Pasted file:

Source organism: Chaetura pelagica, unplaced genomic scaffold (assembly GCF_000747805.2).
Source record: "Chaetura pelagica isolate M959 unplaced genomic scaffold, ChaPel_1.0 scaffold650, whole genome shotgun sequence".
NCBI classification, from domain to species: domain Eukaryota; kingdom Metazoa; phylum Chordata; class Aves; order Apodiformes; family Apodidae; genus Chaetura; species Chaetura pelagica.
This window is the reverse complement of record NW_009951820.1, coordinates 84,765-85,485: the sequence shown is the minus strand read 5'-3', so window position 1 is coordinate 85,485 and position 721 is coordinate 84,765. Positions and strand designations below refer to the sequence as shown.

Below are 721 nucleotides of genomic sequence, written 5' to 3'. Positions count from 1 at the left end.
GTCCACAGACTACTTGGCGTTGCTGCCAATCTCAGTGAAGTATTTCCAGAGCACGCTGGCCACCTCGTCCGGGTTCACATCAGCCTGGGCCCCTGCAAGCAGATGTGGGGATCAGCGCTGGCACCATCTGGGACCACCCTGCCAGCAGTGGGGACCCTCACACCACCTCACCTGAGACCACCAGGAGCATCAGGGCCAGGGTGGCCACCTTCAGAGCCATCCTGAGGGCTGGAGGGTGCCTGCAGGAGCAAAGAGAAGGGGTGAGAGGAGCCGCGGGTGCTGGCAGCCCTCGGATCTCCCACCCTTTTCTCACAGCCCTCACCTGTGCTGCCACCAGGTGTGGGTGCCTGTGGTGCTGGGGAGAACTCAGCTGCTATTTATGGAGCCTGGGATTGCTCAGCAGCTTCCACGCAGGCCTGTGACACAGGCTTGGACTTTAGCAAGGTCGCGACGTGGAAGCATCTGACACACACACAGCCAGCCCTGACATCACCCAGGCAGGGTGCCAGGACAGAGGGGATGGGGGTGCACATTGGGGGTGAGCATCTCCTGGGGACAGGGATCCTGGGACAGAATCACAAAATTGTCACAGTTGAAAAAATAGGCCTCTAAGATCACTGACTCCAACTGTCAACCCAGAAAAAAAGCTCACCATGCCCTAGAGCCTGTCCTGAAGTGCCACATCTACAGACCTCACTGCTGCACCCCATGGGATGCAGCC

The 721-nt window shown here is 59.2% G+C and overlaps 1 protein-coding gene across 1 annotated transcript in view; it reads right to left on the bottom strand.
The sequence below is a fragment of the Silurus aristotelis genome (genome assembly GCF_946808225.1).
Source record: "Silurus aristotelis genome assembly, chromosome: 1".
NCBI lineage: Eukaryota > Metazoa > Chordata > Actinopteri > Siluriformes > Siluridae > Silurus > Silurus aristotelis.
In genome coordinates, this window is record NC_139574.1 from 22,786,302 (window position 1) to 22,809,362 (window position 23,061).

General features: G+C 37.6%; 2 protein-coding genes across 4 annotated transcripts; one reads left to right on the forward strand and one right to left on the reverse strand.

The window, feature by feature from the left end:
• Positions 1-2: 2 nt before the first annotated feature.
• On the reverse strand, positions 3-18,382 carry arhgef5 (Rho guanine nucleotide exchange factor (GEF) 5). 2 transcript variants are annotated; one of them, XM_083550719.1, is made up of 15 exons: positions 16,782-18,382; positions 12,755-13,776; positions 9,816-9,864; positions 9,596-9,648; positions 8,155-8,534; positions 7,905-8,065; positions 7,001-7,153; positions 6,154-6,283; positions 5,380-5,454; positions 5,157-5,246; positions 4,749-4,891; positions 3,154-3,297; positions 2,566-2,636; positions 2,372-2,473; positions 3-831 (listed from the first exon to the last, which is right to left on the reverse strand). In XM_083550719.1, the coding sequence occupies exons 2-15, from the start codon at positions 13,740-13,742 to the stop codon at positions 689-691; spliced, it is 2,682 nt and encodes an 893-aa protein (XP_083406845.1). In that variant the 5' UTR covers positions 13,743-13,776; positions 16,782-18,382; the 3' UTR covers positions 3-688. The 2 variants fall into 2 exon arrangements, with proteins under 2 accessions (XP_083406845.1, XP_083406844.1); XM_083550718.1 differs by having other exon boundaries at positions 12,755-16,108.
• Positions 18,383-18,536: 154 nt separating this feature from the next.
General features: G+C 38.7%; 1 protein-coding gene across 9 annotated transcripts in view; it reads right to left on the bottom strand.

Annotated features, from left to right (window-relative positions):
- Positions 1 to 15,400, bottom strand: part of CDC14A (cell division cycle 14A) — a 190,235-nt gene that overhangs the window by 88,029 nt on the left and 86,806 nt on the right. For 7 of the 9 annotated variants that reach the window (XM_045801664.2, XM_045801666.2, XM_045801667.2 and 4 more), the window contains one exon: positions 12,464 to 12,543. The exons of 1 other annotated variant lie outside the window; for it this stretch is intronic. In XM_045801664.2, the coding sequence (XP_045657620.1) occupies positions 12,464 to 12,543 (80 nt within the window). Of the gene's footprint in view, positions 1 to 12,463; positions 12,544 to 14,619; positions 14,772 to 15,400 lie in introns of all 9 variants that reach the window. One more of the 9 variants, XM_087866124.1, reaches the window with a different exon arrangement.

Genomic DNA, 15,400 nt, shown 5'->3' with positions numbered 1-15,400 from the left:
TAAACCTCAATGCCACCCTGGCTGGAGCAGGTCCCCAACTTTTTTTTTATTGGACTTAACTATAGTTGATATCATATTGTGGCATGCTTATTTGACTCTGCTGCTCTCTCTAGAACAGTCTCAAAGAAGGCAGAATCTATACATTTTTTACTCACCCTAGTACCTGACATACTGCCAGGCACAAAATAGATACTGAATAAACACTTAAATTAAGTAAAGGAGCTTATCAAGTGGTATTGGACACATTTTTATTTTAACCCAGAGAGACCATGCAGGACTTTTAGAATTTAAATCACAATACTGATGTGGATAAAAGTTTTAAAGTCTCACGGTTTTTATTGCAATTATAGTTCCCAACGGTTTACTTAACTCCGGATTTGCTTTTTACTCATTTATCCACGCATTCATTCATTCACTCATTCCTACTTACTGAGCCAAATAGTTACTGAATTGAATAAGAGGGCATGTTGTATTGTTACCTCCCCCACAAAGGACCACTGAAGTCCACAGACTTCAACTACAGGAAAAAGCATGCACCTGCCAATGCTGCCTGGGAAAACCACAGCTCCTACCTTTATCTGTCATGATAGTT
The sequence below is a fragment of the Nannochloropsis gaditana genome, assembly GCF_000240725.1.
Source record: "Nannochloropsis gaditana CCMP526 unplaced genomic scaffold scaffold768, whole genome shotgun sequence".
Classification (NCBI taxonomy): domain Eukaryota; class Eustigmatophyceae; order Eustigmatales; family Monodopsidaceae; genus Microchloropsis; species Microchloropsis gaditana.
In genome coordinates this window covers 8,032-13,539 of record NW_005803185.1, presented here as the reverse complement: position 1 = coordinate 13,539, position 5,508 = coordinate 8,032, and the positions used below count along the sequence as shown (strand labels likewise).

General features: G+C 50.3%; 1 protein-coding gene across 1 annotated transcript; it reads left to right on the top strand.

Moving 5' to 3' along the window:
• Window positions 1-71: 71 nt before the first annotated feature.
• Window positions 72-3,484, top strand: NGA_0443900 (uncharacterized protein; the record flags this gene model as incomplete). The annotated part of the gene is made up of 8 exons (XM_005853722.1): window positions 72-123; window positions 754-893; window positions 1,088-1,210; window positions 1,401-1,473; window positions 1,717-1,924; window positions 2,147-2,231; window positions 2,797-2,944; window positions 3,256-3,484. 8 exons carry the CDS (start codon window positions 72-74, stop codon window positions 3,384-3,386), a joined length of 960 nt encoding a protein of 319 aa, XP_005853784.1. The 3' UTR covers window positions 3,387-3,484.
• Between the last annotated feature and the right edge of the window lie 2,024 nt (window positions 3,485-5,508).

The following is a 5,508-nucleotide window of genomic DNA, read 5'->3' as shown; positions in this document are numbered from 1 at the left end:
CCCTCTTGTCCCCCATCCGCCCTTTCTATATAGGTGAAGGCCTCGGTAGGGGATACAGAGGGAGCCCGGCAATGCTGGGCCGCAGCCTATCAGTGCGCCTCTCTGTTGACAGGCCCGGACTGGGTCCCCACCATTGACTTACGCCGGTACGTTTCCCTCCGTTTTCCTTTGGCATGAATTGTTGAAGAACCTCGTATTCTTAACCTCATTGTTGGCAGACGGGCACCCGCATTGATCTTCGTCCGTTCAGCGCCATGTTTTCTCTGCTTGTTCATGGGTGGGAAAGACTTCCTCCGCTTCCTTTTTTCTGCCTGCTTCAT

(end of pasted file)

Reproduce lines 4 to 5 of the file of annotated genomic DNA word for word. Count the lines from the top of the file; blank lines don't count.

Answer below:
This window is the reverse complement of record NW_009951820.1, coordinates 84,765-85,485: the sequence shown is the minus strand read 5'-3', so window position 1 is coordinate 85,485 and position 721 is coordinate 84,765. Positions and strand designations below refer to the sequence as shown.

Below are 721 nucleotides of genomic sequence, written 5' to 3'. Positions count from 1 at the left end.